Return of Stéphan Bureau: a touching welcome to TVA

Return of Stéphan Bureau: a touching welcome to TVA

Stéphan Bureau hadn’t set foot on TVA since he briefly hosted the show The Exchanger 2006, when he started preparing for the next big public affairs meeting on Friday evening in the spring, The world turned upside down. A lot of water has passed under the bridge since then, but to his astonishment, he quickly got the feeling that everyone was happy that he was coming home.

• Also read: Stéphan Bureau’s new show starts on September 16th

• Also read: Debate to feed the spirits

“I have the impression at the moment, and it’s a bit cheesy as a formula, to go home, which has rarely happened to me because I find people I’ve worked with there who are 25 years old who are there and the detours made to visit me when we were working on the pilot project. They gave me a really warm welcome. It hasn’t happened often and I’m very moved by it. I didn’t think they would remember us working together,” says the 58-year-old innkeeper.

Although he’s spent most of his career as a journalist and presenter at Radio-Canada, TVA is truly at home, notes the man who was the station’s first Washington correspondent and hosted the last Bulletin evening from 1990-1997.

Two companies, two different cultures, he emphasizes.

“I had extraordinary memories and I worked with people I really liked [à Radio-Canada], but when I returned to radio, for example, after a 12-year absence, I never felt like coming home. I don’t think it’s personal, I think Radio-Canada is a Spanish inn, which means we always find what we bring or bring there.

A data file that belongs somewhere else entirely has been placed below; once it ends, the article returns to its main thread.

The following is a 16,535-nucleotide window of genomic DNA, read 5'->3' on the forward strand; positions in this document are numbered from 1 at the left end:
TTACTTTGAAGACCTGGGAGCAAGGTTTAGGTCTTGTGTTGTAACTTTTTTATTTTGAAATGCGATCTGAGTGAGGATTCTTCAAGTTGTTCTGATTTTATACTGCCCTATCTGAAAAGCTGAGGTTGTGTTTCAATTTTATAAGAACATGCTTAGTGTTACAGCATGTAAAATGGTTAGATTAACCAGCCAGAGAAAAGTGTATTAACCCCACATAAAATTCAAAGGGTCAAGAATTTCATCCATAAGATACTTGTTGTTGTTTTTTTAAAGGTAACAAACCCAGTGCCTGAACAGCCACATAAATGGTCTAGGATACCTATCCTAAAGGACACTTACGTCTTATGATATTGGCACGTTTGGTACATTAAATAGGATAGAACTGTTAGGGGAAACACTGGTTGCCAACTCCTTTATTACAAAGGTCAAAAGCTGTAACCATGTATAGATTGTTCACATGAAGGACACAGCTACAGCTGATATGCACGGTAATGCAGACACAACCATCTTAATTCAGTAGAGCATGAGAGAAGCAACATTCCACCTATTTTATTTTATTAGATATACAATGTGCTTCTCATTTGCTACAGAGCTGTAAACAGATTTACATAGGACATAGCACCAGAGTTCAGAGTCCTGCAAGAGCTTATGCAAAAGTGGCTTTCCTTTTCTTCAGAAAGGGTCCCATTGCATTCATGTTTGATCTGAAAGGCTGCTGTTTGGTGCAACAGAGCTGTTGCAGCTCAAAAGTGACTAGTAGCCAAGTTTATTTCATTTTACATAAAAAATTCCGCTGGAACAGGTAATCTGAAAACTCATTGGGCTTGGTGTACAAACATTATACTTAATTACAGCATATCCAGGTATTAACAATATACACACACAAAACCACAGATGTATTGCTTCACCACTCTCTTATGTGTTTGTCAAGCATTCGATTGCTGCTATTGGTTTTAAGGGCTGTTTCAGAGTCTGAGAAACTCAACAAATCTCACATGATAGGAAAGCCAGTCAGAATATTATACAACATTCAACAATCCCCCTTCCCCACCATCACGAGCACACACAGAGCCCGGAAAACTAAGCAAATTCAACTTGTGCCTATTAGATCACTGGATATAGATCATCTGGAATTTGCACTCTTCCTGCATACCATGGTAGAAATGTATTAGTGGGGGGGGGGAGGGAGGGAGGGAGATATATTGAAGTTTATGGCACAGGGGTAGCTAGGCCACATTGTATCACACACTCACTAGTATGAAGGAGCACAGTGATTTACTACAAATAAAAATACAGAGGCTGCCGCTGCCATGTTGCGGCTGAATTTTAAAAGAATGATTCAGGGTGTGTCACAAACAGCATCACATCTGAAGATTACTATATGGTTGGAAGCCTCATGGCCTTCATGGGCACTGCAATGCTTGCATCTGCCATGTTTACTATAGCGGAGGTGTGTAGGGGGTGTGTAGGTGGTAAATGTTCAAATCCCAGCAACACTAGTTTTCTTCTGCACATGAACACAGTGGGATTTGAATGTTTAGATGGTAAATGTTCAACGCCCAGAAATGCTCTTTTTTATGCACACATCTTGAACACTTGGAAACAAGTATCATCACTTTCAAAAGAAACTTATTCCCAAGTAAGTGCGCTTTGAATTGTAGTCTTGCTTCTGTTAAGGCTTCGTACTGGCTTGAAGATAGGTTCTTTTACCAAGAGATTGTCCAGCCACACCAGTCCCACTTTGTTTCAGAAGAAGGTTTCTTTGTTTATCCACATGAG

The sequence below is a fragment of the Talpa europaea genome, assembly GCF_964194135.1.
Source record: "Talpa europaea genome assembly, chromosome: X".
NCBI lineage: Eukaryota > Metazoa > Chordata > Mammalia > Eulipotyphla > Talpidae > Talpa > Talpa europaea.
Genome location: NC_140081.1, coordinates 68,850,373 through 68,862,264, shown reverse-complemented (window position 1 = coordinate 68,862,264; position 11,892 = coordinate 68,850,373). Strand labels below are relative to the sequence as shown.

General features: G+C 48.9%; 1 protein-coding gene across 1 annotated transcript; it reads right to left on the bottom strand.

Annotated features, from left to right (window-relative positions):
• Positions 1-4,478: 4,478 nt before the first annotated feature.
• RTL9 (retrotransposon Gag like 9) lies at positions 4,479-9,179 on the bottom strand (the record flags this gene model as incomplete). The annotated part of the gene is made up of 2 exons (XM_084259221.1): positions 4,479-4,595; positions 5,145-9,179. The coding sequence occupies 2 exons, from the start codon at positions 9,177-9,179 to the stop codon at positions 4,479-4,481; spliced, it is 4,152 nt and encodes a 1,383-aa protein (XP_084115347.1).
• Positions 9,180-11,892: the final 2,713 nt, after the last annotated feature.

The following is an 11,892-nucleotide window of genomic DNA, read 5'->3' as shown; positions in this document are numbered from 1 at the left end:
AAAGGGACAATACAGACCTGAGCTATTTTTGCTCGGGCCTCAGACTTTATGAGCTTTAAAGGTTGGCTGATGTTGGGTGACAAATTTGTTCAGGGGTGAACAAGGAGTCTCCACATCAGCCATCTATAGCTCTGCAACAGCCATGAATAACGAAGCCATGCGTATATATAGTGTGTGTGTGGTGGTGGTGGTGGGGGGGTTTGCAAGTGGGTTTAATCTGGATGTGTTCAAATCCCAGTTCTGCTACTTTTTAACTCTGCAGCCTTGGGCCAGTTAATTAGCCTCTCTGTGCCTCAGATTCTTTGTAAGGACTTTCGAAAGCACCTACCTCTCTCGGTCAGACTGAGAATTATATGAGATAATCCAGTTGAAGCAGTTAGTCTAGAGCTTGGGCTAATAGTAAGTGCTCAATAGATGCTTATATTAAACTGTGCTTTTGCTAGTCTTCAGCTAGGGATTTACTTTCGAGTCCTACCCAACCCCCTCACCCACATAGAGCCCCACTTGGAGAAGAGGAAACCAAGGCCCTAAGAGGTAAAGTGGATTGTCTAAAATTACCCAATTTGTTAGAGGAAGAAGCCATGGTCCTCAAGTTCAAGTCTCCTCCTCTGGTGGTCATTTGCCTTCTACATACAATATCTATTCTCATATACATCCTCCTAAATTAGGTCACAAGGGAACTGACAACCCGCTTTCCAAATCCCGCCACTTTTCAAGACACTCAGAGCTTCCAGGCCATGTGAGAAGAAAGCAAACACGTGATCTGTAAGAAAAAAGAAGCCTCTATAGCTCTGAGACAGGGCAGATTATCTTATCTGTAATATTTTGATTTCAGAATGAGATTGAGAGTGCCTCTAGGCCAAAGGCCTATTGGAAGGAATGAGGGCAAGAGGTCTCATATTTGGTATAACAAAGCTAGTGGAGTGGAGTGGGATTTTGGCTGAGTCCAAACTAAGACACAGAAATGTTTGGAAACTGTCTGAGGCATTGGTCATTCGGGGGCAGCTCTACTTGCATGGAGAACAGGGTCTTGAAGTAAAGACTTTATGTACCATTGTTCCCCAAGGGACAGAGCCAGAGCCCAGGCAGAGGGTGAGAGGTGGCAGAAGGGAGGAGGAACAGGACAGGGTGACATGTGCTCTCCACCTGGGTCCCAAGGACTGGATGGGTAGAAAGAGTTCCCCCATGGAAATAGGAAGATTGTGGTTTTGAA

After five years on the radio, however, his most recent departure from the Crown Corporation was not a moving farewell with tremolos in his voice.

Let’s summarize the facts. Last summer, following a complaint, Radio-Canada’s Ombudsman ruled that Stéphan Bureau should have corrected or rephrased the statements made by his guest, controversial French doctor Didier Raoult. Far from apologizing, Stéphan Bureau had replied angrily: “I leave it to others to grovel and ask for forgiveness”.

A few months later, he affirms that he harbors no resentment and that “99.9%” of the time he has had the freedom to do whatever he wants. He emphasizes that the ombudsman is a parallel institution detached from the SRC.

As for his new TVA bosses, he says he received assurances from them that he was free to invite whoever he wanted to his studio.

“One of our goals is to ensure that the antenna or the group is not distorted, but to ensure that our people’s ecosystem is not just Quebecor’s ecosystem. Not only did they agree, but it was part of their intentions.

“The public will play their part”

So let’s talk about this famous show, whose creation was anything but a long calm river.

Initially dubbed Sit down, this “debate and news platform” was scheduled to go on the air on Sunday evenings in April in direct competition with “Everyone speaks about it”.

However, after capturing the pilot emissions, its craftsmen estimated that the deck would need to be reshuffled. The grand premiere has been pushed back to September 16, the time to refine the concept.

Four months later, the program is now called Le monde à l’envers, it will be broadcast on Friday evenings in a 90-minute format, “so as not to be in a hurry,” the moderator rejoices, where “all opinions will be allowed” and above all presented to an audience present in the studio.

Stéphan Bureau is particularly pleased about the presence of spectators, especially since the audience will not only deliver applause on command.